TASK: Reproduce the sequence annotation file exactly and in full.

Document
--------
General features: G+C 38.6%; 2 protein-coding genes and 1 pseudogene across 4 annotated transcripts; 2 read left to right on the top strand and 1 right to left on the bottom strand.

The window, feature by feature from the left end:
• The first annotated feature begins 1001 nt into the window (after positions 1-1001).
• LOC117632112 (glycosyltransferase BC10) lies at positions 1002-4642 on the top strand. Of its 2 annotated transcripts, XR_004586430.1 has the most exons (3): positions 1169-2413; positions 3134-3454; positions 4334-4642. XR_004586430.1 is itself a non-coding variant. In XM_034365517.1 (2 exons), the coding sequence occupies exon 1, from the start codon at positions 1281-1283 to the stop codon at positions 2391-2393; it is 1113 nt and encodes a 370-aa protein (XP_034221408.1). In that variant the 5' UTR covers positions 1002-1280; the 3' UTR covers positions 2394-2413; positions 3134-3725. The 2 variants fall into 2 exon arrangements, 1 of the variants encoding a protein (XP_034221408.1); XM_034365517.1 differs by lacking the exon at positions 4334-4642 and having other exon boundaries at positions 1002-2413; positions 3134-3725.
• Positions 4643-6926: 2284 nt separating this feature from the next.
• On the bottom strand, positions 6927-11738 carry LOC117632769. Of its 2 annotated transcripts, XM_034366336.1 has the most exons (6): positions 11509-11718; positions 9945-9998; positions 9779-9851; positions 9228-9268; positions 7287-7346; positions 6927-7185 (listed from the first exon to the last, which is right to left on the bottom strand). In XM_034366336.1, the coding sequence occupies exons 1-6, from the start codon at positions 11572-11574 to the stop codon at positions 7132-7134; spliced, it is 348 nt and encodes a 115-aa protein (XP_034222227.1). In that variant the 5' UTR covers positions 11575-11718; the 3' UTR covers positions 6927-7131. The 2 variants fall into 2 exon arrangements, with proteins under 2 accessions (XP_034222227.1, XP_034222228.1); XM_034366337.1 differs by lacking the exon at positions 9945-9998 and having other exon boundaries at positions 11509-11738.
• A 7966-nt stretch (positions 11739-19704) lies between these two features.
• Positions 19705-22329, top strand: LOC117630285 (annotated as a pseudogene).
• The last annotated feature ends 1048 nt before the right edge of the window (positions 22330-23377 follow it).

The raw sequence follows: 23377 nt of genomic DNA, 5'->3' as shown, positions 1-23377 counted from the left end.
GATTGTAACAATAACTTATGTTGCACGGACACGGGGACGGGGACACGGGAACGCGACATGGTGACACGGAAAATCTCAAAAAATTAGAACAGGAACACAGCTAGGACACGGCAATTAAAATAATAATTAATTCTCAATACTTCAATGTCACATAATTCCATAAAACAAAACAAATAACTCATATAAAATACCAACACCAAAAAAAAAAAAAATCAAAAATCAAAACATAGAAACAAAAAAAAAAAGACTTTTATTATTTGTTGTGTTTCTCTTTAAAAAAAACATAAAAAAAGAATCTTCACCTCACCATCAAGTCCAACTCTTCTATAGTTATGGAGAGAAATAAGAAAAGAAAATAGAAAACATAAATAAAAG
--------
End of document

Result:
General features: G+C 38.6%; 2 protein-coding genes and 1 pseudogene across 4 annotated transcripts; 2 read left to right on the top strand and 1 right to left on the bottom strand.

The window, feature by feature from the left end:
• The first annotated feature begins 1001 nt into the window (after positions 1-1001).
• LOC117632112 (glycosyltransferase BC10) lies at positions 1002-4642 on the top strand. Of its 2 annotated transcripts, XR_004586430.1 has the most exons (3): positions 1169-2413; positions 3134-3454; positions 4334-4642. XR_004586430.1 is itself a non-coding variant. In XM_034365517.1 (2 exons), the coding sequence occupies exon 1, from the start codon at positions 1281-1283 to the stop codon at positions 2391-2393; it is 1113 nt and encodes a 370-aa protein (XP_034221408.1). In that variant the 5' UTR covers positions 1002-1280; the 3' UTR covers positions 2394-2413; positions 3134-3725. The 2 variants fall into 2 exon arrangements, 1 of the variants encoding a protein (XP_034221408.1); XM_034365517.1 differs by lacking the exon at positions 4334-4642 and having other exon boundaries at positions 1002-2413; positions 3134-3725.
• Positions 4643-6926: 2284 nt separating this feature from the next.
• On the bottom strand, positions 6927-11738 carry LOC117632769. Of its 2 annotated transcripts, XM_034366336.1 has the most exons (6): positions 11509-11718; positions 9945-9998; positions 9779-9851; positions 9228-9268; positions 7287-7346; positions 6927-7185 (listed from the first exon to the last, which is right to left on the bottom strand). In XM_034366336.1, the coding sequence occupies exons 1-6, from the start codon at positions 11572-11574 to the stop codon at positions 7132-7134; spliced, it is 348 nt and encodes a 115-aa protein (XP_034222227.1). In that variant the 5' UTR covers positions 11575-11718; the 3' UTR covers positions 6927-7131. The 2 variants fall into 2 exon arrangements, with proteins under 2 accessions (XP_034222227.1, XP_034222228.1); XM_034366337.1 differs by lacking the exon at positions 9945-9998 and having other exon boundaries at positions 11509-11738.
• A 7966-nt stretch (positions 11739-19704) lies between these two features.
• Positions 19705-22329, top strand: LOC117630285 (annotated as a pseudogene).
• The last annotated feature ends 1048 nt before the right edge of the window (positions 22330-23377 follow it).

The raw sequence follows: 23377 nt of genomic DNA, 5'->3' as shown, positions 1-23377 counted from the left end.
GATTGTAACAATAACTTATGTTGCACGGACACGGGGACGGGGACACGGGAACGCGACATGGTGACACGGAAAATCTCAAAAAATTAGAACAGGAACACAGCTAGGACACGGCAATTAAAATAATAATTAATTCTCAATACTTCAATGTCACATAATTCCATAAAACAAAACAAATAACTCATATAAAATACCAACACCAAAAAAAAAAAAAATCAAAAATCAAAACATAGAAACAAAAAAAAAAAGACTTTTATTATTTGTTGTGTTTCTCTTTAAAAAAAACATAAAAAAAGAATCTTCACCTCACCATCAAGTCCAACTCTTCTATAGTTATGGAGAGAAATAAGAAAAGAAAATAGAAAACATAAATAAAAG